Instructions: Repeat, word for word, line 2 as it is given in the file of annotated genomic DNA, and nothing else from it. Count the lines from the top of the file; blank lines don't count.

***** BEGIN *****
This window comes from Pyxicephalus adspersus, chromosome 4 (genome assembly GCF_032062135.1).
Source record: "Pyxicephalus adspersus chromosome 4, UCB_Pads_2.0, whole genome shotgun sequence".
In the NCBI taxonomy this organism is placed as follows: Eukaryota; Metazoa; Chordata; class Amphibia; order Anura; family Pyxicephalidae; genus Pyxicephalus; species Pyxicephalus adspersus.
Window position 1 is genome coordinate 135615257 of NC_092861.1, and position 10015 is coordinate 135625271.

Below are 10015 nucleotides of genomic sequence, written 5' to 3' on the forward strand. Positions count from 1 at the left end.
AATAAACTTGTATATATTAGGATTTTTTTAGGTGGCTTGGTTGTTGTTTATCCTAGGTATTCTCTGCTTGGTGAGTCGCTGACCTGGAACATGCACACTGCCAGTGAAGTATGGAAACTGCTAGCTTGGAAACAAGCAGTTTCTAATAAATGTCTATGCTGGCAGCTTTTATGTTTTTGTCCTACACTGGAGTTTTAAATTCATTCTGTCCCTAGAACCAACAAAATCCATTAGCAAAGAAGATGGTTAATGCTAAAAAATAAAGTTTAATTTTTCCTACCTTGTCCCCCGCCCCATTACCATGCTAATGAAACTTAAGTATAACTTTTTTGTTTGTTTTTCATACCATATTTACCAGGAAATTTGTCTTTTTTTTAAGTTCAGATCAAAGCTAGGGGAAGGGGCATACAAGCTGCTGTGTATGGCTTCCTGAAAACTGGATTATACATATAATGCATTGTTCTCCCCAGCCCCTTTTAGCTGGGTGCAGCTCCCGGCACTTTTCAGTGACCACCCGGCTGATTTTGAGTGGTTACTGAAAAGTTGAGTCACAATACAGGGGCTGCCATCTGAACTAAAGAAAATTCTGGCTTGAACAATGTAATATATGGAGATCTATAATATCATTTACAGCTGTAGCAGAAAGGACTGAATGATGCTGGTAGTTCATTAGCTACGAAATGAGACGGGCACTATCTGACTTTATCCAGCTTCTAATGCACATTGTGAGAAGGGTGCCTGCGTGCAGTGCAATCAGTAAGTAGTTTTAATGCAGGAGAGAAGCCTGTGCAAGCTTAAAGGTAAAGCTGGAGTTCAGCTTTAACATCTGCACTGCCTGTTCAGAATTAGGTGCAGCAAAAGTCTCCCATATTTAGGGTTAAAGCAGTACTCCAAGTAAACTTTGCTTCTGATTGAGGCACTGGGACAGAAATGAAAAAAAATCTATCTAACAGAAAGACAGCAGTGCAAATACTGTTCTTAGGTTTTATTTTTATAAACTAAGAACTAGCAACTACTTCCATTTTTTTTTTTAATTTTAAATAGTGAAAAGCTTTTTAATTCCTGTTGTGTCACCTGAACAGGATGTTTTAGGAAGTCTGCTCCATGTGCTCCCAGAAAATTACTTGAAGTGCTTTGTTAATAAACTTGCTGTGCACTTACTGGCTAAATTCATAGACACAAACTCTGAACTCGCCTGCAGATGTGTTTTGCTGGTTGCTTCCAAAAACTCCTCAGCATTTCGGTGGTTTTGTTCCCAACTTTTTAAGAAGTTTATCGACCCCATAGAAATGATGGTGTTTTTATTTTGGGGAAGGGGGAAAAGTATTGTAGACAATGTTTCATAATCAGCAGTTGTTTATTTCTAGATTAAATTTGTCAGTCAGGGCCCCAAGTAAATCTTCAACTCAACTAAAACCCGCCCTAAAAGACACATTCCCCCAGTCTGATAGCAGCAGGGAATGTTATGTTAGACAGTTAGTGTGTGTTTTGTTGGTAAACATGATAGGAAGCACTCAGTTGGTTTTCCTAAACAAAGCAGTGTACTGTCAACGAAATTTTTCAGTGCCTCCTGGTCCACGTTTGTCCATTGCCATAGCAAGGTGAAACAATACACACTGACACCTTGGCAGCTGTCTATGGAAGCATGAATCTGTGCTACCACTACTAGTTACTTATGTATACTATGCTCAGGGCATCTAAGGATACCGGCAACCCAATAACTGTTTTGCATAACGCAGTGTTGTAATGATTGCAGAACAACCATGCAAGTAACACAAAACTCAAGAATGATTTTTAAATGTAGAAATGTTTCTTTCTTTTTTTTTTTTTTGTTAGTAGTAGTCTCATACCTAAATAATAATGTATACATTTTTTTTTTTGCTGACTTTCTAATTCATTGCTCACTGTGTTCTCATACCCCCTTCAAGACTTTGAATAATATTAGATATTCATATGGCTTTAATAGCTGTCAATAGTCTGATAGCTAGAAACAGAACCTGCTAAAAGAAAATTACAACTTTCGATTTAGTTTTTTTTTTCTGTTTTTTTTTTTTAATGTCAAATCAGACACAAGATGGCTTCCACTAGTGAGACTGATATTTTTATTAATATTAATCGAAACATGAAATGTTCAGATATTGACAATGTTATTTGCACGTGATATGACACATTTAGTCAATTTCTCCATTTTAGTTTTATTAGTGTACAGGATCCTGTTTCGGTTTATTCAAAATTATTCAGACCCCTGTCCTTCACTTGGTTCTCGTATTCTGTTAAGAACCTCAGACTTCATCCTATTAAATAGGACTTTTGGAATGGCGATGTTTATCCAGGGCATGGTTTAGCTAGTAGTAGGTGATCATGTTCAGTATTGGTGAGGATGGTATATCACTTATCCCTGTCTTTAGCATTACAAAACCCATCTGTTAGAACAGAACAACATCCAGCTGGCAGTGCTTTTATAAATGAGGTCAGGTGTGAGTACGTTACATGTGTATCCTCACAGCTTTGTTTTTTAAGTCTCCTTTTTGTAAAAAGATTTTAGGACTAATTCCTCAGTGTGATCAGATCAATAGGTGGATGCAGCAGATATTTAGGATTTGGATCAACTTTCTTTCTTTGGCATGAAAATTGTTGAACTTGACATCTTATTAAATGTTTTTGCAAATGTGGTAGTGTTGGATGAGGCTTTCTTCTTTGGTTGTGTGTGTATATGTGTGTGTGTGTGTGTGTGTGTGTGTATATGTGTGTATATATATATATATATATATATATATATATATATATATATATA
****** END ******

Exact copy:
Source record: "Pyxicephalus adspersus chromosome 4, UCB_Pads_2.0, whole genome shotgun sequence".